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Original Research

Open Access

Comparison of normal saline and heparinized solutions for the maintenance of arterial catheter pressure waves: a randomized pilot study

  • Yuri Ishii1
  • Shiro Mishima1
  • Kenta Aida1
  • Jun Oda1

1Department of Emergency and Critical Care Medicine, Tokyo Medical University, 6-7-1 Nishishinjuku, Shinjuku-ku,160-0023 Tokyo, Japan

DOI: 10.22514/sv.2020.16.0088

Online publish date: 12 November 2020

*Corresponding Author(s): Yuri Ishii E-mail: yuri-ishii@rice.ocn.ne.jp

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Abstract

Objectives: Heparinized continuous-flush solutions are used to maintain arterial catheter patency. We sought to compare the patency and pressure wave integrity of radial artery catheters maintained with heparinized or nonheparinized infusions. Methods: Patients in the emergency room and intensive care unit were consecutively enrolled and randomly assigned to receive a heparinized solution (heparin group, n = 18) or normal saline (NS group, n = 16). The functional duration of radial artery catheters, the differences between arterial catheter and brachial cuff blood pressures, and the pressure wave curve quality were determined. Results: The mean duration of functional cannulas did not differ significantly between the heparin and NS groups (120 ± 129 and 105 ± 82 hours, respectively, P = 0.689). There was no difference in blood pressure between arterial catheter measurements and brachial cuff measurements between the two groups (P = 0.607). Kaplan-Meier analysis showed that the incidence of pressure wave dampening did not differ between the groups (log-rank test, P = 0.896). Conclusions: No significant differences were found between heparinized and nonheparinized flush solutions for maintaining radial artery catheter patency and function.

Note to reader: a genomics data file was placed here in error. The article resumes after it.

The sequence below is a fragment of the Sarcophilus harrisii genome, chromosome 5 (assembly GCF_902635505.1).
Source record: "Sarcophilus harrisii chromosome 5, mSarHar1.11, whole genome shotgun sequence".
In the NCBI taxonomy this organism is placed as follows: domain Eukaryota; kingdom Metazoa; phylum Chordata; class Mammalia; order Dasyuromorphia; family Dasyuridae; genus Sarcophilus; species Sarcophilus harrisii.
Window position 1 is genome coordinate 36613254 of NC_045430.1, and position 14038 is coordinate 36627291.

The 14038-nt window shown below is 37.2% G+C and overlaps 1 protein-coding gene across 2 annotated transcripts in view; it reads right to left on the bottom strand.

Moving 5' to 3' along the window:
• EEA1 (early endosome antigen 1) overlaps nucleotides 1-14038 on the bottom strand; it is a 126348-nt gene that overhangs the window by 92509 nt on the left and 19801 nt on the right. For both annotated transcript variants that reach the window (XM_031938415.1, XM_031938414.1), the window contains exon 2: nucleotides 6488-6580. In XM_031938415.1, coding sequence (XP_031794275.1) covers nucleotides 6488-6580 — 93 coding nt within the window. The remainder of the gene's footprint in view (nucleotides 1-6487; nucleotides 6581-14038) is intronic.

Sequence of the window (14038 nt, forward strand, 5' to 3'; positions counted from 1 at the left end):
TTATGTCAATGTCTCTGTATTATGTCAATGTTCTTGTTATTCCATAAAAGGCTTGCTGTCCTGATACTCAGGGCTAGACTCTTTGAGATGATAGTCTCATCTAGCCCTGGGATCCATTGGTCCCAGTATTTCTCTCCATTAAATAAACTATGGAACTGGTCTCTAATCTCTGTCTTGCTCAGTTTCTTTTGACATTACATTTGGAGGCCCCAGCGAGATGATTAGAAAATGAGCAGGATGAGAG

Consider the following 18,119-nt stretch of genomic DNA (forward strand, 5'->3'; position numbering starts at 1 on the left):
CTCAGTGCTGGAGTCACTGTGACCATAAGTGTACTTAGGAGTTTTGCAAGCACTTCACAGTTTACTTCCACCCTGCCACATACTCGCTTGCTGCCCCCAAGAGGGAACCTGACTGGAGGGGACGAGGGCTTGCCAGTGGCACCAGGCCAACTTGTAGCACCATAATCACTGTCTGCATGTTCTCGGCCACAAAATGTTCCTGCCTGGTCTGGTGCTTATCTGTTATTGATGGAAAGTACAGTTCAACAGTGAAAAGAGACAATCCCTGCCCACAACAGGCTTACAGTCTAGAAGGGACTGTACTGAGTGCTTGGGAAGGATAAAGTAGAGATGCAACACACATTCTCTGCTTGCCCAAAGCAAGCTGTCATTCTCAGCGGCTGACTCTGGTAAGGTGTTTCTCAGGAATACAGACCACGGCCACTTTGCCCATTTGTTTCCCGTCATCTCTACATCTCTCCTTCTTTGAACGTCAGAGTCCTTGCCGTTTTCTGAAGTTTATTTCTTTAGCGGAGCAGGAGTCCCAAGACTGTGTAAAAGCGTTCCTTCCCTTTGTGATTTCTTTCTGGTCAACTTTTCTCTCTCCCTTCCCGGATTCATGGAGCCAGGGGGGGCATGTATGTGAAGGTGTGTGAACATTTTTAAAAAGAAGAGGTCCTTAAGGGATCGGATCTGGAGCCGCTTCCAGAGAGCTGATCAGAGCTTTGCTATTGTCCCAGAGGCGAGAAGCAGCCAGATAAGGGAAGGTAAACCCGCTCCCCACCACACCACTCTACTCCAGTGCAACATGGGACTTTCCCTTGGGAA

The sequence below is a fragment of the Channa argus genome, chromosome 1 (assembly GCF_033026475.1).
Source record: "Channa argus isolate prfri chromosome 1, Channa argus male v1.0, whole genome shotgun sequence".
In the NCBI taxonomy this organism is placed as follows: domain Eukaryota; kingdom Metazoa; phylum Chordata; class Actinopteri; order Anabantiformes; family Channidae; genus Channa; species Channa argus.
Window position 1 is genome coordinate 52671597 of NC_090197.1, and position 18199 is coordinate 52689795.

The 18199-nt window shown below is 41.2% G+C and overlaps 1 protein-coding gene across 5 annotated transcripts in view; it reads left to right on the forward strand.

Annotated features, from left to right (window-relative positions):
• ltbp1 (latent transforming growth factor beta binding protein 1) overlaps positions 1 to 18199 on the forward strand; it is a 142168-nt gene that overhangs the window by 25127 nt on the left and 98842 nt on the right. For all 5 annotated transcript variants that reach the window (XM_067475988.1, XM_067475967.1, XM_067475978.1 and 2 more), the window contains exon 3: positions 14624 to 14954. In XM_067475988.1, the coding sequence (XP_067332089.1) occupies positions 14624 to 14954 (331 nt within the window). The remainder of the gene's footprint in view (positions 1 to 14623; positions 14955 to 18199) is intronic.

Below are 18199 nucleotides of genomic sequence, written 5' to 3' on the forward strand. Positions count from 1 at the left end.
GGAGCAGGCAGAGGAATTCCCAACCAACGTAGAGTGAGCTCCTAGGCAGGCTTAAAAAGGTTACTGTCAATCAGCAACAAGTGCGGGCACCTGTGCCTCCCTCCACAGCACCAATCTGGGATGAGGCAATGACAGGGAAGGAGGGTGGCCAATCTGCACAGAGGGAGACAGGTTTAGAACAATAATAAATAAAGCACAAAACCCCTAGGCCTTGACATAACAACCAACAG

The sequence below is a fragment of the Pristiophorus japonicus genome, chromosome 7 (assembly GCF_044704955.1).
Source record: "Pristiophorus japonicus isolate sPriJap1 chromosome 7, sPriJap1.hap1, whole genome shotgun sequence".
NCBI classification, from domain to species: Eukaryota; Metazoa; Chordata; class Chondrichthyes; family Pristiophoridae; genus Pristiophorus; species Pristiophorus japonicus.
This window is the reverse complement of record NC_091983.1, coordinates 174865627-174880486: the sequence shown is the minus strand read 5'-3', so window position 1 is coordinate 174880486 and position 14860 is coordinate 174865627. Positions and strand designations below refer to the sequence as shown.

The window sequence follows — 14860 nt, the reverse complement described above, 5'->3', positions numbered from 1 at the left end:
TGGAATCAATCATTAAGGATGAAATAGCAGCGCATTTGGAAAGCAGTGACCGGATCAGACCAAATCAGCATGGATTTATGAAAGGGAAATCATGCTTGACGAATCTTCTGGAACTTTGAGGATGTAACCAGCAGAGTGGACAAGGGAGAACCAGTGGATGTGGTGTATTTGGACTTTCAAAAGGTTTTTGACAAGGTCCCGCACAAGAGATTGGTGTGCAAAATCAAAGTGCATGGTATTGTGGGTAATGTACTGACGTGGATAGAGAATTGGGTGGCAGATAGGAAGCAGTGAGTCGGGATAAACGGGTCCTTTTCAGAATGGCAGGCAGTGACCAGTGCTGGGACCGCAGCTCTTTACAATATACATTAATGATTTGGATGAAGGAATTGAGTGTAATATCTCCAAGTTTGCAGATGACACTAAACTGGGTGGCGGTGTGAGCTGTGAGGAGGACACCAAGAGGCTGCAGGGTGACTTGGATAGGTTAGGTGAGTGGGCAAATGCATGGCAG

Key words

Heparin; Intensive care; Emergency room; Catheter; Blood pressure monitoring

Cite And Share

Yuri Ishii,Shiro Mishima,Kenta Aida,Jun Oda. Comparison of normal saline and heparinized solutions for the maintenance of arterial catheter pressure waves: a randomized pilot study. Signa Vitae. 2020.doi:10.22514/sv.2020.16.0088.

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